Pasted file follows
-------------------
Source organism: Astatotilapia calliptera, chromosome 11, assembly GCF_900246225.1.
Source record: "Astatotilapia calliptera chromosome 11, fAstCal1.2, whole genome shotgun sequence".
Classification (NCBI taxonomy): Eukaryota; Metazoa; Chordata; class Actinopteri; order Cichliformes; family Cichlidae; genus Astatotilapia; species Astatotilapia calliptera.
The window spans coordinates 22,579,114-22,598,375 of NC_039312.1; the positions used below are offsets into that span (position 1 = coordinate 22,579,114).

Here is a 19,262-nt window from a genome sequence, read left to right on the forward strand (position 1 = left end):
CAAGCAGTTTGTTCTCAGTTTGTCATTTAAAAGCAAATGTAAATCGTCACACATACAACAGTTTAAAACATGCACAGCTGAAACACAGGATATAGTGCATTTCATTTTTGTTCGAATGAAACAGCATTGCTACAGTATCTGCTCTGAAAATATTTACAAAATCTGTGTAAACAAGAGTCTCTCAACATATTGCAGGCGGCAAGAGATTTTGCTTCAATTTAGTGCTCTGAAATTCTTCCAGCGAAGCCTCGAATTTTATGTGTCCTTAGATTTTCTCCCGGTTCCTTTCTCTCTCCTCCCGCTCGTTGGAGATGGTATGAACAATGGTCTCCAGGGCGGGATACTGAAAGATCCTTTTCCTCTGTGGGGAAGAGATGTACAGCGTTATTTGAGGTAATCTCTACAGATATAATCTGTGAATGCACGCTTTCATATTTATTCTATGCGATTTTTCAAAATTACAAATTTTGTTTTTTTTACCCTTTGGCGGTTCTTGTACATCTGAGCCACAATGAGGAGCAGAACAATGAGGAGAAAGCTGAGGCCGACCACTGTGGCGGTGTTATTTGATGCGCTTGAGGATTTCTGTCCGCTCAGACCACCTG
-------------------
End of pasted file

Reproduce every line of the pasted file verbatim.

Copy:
Source organism: Astatotilapia calliptera, chromosome 11, assembly GCF_900246225.1.
Source record: "Astatotilapia calliptera chromosome 11, fAstCal1.2, whole genome shotgun sequence".
Classification (NCBI taxonomy): Eukaryota; Metazoa; Chordata; class Actinopteri; order Cichliformes; family Cichlidae; genus Astatotilapia; species Astatotilapia calliptera.
The window spans coordinates 22,579,114-22,598,375 of NC_039312.1; the positions used below are offsets into that span (position 1 = coordinate 22,579,114).

Here is a 19,262-nt window from a genome sequence, read left to right on the forward strand (position 1 = left end):
CAAGCAGTTTGTTCTCAGTTTGTCATTTAAAAGCAAATGTAAATCGTCACACATACAACAGTTTAAAACATGCACAGCTGAAACACAGGATATAGTGCATTTCATTTTTGTTCGAATGAAACAGCATTGCTACAGTATCTGCTCTGAAAATATTTACAAAATCTGTGTAAACAAGAGTCTCTCAACATATTGCAGGCGGCAAGAGATTTTGCTTCAATTTAGTGCTCTGAAATTCTTCCAGCGAAGCCTCGAATTTTATGTGTCCTTAGATTTTCTCCCGGTTCCTTTCTCTCTCCTCCCGCTCGTTGGAGATGGTATGAACAATGGTCTCCAGGGCGGGATACTGAAAGATCCTTTTCCTCTGTGGGGAAGAGATGTACAGCGTTATTTGAGGTAATCTCTACAGATATAATCTGTGAATGCACGCTTTCATATTTATTCTATGCGATTTTTCAAAATTACAAATTTTGTTTTTTTTACCCTTTGGCGGTTCTTGTACATCTGAGCCACAATGAGGAGCAGAACAATGAGGAGAAAGCTGAGGCCGACCACTGTGGCGGTGTTATTTGATGCGCTTGAGGATTTCTGTCCGCTCAGACCACCTG